Illegal, that California police ask immigration status

California cities have violated the sanctuary law, according to the ACLU Human Rights organization.

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LOS ANGELES.- The American Civil Liberties Union (ACLU) filed this Monday two legal complaints against two cities in California and Orange County, for violating the sanctuary law. This means that police officers cooperate with the migration office, but "it is illegal" to do so, according to the organization. Here you will find a list of rights what is important that you remember, in case the police stop you or arrest.

According to legal complaints presented by this organization, the county of Orange and the cities of Tustin Y Huntington park breached the law SB 54, known as the Securities Act and that limits collaboration between the Local police and the Immigration and Customs Control Service (ICE).

Jessica Karp Bansal, a lawyer from the ACLU office in southern California, said in a statement that "It is illegal" that police officers detain local residents to deliver them to ICE. "It has devastating effects for their families and their communities," he added.

Complaints filed by ACLU are related to arrests of Kelvin Hernández Román Y Jose Maldonado, whose rights "were violated in multiple ways."

Hernandez, 32, was arrested on July 13, 2019 by two Tustin Police Department agents for an alleged problem with the polarized windows of his car. The officers made several questions about your migratory state, which according to the complaint, are a clear violation of the California Securities Act, which states that local authorities cannot "investigate the immigration status of an individual."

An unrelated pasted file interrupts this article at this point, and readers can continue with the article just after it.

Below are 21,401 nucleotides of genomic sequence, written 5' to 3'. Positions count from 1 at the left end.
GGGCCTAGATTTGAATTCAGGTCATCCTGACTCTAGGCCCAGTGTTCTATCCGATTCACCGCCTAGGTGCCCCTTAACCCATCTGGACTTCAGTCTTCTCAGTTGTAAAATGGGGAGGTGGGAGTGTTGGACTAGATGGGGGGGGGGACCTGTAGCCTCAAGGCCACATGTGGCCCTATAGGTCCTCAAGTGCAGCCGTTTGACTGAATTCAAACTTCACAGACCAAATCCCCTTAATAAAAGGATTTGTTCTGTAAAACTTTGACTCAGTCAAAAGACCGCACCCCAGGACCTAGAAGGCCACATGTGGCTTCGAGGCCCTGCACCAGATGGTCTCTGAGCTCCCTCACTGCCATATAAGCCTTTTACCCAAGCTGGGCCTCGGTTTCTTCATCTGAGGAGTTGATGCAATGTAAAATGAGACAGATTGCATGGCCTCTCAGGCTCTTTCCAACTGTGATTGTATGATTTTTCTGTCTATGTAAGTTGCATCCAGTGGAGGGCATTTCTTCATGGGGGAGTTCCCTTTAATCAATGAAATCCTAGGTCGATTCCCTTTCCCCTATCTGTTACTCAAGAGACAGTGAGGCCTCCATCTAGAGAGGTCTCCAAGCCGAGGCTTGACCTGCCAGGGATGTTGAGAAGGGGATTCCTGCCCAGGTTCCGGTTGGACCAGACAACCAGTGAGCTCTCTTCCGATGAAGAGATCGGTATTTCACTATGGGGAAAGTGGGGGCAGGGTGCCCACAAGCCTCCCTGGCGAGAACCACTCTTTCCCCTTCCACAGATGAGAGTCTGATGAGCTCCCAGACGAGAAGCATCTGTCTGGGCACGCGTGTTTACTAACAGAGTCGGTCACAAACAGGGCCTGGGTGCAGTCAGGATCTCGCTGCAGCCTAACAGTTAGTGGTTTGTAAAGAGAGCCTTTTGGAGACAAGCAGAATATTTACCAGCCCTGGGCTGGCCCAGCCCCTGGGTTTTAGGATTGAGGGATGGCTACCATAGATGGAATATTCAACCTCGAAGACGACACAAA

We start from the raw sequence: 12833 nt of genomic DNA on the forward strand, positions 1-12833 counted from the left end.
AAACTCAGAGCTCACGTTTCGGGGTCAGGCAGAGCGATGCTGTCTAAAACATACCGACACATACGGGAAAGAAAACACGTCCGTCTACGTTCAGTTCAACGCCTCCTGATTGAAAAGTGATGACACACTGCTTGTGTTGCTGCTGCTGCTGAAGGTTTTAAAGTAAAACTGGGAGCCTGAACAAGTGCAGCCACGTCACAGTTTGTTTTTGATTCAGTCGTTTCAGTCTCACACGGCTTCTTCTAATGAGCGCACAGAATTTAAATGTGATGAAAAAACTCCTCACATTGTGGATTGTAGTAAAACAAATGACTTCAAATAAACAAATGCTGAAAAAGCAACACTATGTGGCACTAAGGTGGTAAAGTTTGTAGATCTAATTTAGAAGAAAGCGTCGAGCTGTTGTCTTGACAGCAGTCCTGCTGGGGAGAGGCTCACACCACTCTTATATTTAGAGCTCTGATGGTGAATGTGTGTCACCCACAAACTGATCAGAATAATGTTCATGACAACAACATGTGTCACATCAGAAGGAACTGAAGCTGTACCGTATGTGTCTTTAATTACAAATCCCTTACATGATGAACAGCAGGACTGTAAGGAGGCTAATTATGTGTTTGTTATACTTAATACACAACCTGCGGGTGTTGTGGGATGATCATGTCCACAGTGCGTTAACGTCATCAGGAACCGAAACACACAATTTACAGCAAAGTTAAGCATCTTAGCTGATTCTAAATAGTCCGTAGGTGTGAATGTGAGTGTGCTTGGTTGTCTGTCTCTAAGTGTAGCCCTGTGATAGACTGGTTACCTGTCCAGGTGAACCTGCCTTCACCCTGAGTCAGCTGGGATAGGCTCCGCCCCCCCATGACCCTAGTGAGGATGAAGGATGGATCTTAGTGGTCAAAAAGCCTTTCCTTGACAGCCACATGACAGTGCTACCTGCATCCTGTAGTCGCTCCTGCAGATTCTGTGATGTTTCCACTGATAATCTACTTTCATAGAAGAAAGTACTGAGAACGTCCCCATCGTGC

Hernandez was taken to the jail of Theo Lacywhere the officers of Orange County Sheriff's Department they informed him that they would not present charges against him after the traffic stop, but he remained in detention until the immigration authorities went to pick it up.

A similar situation lived Maldonado, arrested on July 15, 2019 by agents of the Huntington Park Police Department for allegedly being intoxicated on public roads.

Although Maldonado was never charged, the police held him for more than seven hours until he was handed over to ICE officers.

ACLU emphasizes in its statement that "there is evidence that this has been a common practice of the Huntington Park police."

The 96% of the population of this small town located south of Los Angeles is latina.

Maldonado was released on bail, while Hernandez is being held at the immigrant center in Advancement, California.

Legal complaints seek a monetary compensation and request investigations into these incidents, in addition to training for law enforcement agencies SB 54 and other state regulations that protect immigrants.


The same ACLU organization has developed a list of recommendations so that you know your rights in case you are arrested or arrested by police in Los Angeles or cities in southern California, which are adhered to the sanctuary law:

  • The police and the bailiffs they can't ask you about your immigration status.
  • They can't arrest you just for having a deportation order or for most immigration offenses.
  • They cannot use ICE agents or the border patrol as interpreters.
  • They can't share your personal information, like your address, neither with ICE nor with the border patrol, unless it is publicly available.
  • If the police or sheriffs arrest you, they can't stop you for overtime in jail just for immigration agents to pick you up.
  • They cannot allow immigration agents to interview you without your written permission. You have the right to refuse any interview and the right to remain silent.
  • They cannot notify ICE or to the border patrol when you will be released, or transfer to their custody, although there are certain exceptions.
  • If they decide to notify or transfer you to immigration agents, they have to inform you in writing. This gives you more opportunities and time to prepare and fight your case.

For the exceptions and a more complete list of recommendations, you can directly consult the organization's page.

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